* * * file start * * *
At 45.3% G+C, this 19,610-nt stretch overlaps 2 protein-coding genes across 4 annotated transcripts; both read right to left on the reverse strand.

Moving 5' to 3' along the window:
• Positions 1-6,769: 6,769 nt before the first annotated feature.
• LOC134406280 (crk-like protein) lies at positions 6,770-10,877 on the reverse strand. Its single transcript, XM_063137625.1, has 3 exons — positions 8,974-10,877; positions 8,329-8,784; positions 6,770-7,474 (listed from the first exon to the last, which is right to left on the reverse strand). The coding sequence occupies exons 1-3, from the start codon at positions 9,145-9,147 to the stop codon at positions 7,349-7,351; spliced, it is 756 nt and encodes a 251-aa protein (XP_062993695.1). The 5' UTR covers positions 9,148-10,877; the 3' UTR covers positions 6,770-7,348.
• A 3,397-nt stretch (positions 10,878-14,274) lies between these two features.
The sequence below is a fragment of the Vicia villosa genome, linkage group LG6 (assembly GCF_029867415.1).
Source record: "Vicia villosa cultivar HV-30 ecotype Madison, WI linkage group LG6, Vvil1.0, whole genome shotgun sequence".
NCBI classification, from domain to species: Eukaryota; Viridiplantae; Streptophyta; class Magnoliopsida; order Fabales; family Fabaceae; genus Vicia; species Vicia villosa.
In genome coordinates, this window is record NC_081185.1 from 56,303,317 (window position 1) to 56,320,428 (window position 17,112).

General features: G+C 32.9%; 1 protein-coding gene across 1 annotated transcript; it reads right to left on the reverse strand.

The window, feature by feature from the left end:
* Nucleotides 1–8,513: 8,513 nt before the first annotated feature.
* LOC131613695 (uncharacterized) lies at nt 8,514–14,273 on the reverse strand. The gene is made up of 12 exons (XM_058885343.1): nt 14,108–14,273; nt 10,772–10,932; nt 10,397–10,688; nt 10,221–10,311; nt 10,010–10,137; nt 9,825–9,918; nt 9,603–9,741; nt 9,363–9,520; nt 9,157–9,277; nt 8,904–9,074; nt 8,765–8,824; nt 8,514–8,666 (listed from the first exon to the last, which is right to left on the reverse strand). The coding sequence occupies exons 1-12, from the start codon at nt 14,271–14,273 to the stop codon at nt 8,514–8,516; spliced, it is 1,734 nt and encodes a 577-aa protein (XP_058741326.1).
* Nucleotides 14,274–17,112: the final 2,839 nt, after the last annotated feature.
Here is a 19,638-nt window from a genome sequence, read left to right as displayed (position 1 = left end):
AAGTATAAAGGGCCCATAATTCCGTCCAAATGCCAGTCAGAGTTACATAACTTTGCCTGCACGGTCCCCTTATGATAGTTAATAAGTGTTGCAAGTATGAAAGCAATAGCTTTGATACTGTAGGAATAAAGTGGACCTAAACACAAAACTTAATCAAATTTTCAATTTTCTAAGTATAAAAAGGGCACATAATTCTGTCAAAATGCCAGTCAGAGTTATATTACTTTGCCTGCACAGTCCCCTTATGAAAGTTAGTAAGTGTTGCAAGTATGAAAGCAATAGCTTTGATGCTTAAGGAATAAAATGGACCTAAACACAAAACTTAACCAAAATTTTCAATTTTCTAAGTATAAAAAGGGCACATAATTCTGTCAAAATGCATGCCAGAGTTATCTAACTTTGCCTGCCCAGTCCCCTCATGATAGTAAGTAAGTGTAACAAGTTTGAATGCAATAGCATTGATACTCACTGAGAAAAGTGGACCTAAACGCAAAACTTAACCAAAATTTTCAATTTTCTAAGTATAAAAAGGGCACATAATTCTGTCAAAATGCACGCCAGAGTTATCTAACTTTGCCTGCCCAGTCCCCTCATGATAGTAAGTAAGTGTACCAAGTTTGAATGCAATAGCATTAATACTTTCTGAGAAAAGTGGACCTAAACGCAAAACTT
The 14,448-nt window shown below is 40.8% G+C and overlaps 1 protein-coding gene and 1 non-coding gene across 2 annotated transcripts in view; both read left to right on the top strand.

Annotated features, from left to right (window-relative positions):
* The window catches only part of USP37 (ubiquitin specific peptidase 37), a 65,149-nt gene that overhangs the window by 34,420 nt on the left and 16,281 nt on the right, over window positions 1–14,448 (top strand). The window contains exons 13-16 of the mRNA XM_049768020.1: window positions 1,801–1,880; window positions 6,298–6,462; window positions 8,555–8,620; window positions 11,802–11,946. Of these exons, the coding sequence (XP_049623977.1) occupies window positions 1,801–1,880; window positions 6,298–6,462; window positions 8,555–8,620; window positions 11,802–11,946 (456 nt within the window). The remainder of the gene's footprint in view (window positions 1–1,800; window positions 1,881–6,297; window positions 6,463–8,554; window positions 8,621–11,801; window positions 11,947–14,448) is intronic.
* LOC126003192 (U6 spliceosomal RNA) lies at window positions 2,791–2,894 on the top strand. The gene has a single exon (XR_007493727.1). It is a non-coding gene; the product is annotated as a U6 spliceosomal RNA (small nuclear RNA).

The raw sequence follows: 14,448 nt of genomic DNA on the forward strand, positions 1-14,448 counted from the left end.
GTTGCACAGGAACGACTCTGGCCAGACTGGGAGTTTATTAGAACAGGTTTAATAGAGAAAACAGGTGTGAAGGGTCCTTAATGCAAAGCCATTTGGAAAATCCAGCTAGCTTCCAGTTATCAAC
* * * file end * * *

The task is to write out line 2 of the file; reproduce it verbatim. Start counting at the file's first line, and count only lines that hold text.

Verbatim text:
Moving 5' to 3' along the window: